Wind developers buy the turbines from the manufacturers, lease the land to place the turbines, construct and operate the development, and sell the electricity to a utility or distribution company. As a landowner, your business role will be to negotiate a contract for the lease of your land to a wind developer.
To prepare for this, you need to understand your product (your land) and market it to your customer (the wind developer).
Wind developers are looking at more than just a strong wind resource, though. They are also looking at the availability of transmission lines, the amount of open space, and a host of other factors.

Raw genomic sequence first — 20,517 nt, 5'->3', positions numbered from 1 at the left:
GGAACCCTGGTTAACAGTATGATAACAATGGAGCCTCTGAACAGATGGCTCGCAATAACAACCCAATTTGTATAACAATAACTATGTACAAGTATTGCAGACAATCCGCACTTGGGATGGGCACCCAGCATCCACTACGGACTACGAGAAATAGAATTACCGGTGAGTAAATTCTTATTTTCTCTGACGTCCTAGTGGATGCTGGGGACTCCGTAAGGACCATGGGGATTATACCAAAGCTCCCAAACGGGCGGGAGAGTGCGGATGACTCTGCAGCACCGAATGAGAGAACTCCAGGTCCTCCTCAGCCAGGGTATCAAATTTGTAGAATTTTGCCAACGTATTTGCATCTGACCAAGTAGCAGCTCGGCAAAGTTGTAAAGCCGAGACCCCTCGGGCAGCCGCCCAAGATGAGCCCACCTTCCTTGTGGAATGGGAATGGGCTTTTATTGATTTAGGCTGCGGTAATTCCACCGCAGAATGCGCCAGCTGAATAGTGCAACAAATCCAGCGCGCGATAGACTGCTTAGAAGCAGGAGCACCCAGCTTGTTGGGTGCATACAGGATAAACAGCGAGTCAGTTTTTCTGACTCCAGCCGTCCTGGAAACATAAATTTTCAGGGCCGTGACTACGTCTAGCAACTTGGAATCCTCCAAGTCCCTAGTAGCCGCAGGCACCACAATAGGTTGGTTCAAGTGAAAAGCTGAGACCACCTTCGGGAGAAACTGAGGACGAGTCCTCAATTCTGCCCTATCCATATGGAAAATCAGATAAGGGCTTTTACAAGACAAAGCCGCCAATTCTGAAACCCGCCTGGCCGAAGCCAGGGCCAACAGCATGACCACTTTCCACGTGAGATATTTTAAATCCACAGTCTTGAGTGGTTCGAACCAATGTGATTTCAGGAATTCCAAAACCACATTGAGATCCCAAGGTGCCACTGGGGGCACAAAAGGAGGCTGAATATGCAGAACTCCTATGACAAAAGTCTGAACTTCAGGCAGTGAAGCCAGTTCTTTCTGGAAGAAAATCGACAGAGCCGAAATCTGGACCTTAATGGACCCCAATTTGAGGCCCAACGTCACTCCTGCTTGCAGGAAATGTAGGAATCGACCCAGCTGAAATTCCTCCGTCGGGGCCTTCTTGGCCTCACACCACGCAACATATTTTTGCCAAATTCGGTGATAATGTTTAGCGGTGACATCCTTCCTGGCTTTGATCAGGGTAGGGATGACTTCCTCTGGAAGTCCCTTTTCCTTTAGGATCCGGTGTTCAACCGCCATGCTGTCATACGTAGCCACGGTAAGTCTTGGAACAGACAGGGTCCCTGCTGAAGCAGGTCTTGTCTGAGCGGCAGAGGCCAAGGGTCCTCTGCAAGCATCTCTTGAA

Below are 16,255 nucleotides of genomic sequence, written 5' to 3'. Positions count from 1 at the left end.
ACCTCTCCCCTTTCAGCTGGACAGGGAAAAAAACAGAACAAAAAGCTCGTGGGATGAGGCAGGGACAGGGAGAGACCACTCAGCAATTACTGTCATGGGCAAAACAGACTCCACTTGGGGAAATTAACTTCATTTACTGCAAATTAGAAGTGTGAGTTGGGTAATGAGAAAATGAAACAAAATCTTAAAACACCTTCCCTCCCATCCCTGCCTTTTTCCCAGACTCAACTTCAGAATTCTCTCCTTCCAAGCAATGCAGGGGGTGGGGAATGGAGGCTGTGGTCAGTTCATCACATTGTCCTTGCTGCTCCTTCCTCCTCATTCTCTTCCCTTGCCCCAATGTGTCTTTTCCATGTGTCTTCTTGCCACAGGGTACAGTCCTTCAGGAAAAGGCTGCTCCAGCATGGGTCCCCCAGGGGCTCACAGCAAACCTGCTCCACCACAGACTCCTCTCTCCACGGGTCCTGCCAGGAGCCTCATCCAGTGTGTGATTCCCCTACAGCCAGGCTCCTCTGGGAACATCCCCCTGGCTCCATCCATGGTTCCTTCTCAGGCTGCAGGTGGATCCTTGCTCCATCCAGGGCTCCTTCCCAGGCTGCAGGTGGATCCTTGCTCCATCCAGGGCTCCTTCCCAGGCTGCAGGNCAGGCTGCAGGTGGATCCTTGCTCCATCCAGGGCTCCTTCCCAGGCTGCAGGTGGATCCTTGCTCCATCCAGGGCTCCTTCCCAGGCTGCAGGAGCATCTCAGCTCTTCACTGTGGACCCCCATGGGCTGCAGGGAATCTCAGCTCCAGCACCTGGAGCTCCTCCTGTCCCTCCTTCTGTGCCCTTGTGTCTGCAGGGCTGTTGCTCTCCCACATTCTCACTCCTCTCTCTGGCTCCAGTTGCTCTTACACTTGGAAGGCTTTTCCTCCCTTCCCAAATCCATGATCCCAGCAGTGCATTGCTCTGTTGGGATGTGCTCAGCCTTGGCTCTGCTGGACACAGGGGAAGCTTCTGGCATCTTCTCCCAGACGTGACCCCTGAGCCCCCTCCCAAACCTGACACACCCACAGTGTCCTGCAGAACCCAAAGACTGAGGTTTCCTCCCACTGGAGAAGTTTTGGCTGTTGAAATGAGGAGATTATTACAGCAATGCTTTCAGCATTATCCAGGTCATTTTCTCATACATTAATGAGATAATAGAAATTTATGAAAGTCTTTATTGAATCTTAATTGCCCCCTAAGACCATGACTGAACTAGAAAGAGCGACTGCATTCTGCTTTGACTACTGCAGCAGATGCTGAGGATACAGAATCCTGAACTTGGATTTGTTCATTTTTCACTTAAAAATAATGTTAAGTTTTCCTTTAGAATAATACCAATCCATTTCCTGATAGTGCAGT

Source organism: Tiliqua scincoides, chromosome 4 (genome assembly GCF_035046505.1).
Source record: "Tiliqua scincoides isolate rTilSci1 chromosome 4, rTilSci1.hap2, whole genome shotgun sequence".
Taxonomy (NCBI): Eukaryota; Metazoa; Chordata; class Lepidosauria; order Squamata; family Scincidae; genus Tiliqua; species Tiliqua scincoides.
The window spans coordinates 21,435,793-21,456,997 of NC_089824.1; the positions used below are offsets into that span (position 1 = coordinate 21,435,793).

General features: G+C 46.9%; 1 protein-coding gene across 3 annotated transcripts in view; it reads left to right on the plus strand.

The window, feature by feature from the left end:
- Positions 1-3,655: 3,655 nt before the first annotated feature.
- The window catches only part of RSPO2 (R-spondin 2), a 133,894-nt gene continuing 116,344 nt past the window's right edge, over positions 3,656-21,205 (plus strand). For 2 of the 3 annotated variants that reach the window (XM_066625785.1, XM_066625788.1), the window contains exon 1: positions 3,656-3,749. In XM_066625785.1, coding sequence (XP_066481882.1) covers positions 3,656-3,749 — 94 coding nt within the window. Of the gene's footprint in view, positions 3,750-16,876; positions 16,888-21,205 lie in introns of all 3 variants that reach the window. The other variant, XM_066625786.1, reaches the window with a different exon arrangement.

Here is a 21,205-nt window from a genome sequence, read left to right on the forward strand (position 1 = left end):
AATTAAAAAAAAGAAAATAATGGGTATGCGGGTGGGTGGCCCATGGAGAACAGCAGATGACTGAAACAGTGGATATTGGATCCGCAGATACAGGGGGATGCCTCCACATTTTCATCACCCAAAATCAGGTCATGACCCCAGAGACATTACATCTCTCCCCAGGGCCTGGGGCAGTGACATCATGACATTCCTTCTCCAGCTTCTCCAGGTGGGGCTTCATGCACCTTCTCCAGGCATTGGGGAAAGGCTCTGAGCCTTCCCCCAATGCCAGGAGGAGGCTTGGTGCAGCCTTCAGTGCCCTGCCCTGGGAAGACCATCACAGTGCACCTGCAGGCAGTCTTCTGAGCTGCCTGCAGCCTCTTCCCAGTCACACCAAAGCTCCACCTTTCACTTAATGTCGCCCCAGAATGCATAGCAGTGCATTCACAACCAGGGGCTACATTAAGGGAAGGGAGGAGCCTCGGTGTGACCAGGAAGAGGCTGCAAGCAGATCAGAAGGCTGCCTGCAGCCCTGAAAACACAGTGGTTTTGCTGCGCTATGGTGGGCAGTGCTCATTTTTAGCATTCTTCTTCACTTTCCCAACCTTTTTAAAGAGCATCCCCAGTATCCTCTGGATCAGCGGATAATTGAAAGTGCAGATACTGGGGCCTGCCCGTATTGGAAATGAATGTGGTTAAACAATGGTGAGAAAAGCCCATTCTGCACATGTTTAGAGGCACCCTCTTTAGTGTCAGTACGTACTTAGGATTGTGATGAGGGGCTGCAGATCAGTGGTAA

In reality, if a developer is interested in your land to host a project, they will contact you. Wind developers assume that landowners have not performed any preparatory analysis of their land. They choose sites based upon their own analysis methods. When they have located suitable sites, they contact the landowner to negotiate a lease. Sometimes before deciding on the land they will ask the landowner if they can perform their own analysis of the site, including installing an anemometer (wind measuring instrument).
If you think you have a sufficient understanding of your land and your wind resource, you can invite conversations with developers. Wind developers range from large, multi-national wind turbine manufacturers to small regional businesses.